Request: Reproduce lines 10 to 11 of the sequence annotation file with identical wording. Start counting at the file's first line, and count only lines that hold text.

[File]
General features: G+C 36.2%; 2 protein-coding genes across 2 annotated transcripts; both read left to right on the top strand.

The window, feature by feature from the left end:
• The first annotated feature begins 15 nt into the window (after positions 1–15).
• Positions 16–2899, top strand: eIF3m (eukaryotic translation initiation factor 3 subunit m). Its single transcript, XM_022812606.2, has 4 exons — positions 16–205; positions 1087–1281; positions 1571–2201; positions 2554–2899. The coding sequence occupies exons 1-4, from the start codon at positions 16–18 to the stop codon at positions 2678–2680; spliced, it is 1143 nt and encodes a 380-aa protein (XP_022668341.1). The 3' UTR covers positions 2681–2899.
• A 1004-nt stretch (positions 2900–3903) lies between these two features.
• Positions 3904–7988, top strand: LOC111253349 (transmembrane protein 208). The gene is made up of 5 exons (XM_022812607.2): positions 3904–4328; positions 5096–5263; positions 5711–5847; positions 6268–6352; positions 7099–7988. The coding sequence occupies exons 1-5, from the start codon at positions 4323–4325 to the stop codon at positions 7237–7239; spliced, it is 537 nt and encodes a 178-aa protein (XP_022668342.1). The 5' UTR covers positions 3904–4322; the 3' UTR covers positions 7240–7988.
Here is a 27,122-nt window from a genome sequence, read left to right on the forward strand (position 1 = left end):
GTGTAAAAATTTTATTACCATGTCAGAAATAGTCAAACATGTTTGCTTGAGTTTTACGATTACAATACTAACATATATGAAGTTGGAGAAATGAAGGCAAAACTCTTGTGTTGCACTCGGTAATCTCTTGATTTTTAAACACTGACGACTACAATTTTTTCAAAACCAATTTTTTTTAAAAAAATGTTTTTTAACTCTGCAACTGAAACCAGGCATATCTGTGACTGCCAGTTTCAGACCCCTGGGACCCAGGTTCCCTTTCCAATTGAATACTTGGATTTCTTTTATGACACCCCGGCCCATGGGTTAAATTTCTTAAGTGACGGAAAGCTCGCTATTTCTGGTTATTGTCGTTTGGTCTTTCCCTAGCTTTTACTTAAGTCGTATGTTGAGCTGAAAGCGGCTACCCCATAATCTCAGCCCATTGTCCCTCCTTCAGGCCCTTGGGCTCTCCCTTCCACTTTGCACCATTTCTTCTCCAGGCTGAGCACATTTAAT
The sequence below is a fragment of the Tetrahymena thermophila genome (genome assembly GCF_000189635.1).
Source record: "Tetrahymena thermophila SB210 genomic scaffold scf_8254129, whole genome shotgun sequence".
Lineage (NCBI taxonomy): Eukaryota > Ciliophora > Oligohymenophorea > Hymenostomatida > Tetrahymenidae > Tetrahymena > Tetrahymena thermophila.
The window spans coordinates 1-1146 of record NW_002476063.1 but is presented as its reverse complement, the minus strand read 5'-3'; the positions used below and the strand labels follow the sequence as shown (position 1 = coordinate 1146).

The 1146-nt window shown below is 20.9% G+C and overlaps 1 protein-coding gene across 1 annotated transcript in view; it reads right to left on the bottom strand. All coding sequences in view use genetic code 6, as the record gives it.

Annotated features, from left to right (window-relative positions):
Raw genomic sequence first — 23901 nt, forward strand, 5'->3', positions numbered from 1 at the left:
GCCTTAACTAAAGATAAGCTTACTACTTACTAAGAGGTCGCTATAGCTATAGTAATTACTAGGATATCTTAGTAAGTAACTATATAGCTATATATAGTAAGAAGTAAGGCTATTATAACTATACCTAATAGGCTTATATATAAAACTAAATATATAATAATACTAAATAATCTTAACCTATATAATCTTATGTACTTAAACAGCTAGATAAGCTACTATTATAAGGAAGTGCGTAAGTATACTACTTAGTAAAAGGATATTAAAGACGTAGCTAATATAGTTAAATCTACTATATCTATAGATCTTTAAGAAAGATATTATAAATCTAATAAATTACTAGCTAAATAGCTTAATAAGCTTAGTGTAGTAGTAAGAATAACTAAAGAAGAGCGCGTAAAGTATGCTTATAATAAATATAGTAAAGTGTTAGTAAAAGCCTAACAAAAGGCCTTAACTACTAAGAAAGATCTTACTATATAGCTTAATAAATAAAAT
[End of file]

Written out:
Source record: "Tetrahymena thermophila SB210 genomic scaffold scf_8254129, whole genome shotgun sequence".
Lineage (NCBI taxonomy): Eukaryota > Ciliophora > Oligohymenophorea > Hymenostomatida > Tetrahymenidae > Tetrahymena > Tetrahymena thermophila.